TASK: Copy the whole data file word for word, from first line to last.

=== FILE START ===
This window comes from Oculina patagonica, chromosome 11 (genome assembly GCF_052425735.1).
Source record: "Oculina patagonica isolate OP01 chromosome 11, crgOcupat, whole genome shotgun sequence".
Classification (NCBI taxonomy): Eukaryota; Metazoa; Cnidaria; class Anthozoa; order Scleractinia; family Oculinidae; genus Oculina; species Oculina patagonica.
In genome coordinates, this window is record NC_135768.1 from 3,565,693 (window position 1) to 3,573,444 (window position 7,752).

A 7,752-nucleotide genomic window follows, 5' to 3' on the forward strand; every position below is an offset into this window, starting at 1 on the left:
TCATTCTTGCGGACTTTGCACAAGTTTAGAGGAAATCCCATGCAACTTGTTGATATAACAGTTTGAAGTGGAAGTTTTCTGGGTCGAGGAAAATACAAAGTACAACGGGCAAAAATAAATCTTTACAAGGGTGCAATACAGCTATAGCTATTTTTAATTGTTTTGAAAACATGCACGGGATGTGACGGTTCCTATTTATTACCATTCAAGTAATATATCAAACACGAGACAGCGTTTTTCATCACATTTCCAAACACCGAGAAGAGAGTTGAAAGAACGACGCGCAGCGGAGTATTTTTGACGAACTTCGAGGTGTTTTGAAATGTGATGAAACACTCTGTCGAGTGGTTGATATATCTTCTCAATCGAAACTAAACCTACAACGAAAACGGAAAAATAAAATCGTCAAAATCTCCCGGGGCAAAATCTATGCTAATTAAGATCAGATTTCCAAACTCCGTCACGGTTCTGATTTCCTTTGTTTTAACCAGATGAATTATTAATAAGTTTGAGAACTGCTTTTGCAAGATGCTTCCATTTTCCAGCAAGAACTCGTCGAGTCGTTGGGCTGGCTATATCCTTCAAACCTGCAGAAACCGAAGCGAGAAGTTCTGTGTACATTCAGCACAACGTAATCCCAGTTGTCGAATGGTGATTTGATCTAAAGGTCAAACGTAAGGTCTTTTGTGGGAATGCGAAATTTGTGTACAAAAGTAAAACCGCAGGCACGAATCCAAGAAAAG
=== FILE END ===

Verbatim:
This window comes from Oculina patagonica, chromosome 11 (genome assembly GCF_052425735.1).
Source record: "Oculina patagonica isolate OP01 chromosome 11, crgOcupat, whole genome shotgun sequence".
Classification (NCBI taxonomy): Eukaryota; Metazoa; Cnidaria; class Anthozoa; order Scleractinia; family Oculinidae; genus Oculina; species Oculina patagonica.
In genome coordinates, this window is record NC_135768.1 from 3,565,693 (window position 1) to 3,573,444 (window position 7,752).

A 7,752-nucleotide genomic window follows, 5' to 3' on the forward strand; every position below is an offset into this window, starting at 1 on the left:
TCATTCTTGCGGACTTTGCACAAGTTTAGAGGAAATCCCATGCAACTTGTTGATATAACAGTTTGAAGTGGAAGTTTTCTGGGTCGAGGAAAATACAAAGTACAACGGGCAAAAATAAATCTTTACAAGGGTGCAATACAGCTATAGCTATTTTTAATTGTTTTGAAAACATGCACGGGATGTGACGGTTCCTATTTATTACCATTCAAGTAATATATCAAACACGAGACAGCGTTTTTCATCACATTTCCAAACACCGAGAAGAGAGTTGAAAGAACGACGCGCAGCGGAGTATTTTTGACGAACTTCGAGGTGTTTTGAAATGTGATGAAACACTCTGTCGAGTGGTTGATATATCTTCTCAATCGAAACTAAACCTACAACGAAAACGGAAAAATAAAATCGTCAAAATCTCCCGGGGCAAAATCTATGCTAATTAAGATCAGATTTCCAAACTCCGTCACGGTTCTGATTTCCTTTGTTTTAACCAGATGAATTATTAATAAGTTTGAGAACTGCTTTTGCAAGATGCTTCCATTTTCCAGCAAGAACTCGTCGAGTCGTTGGGCTGGCTATATCCTTCAAACCTGCAGAAACCGAAGCGAGAAGTTCTGTGTACATTCAGCACAACGTAATCCCAGTTGTCGAATGGTGATTTGATCTAAAGGTCAAACGTAAGGTCTTTTGTGGGAATGCGAAATTTGTGTACAAAAGTAAAACCGCAGGCACGAATCCAAGAAAAG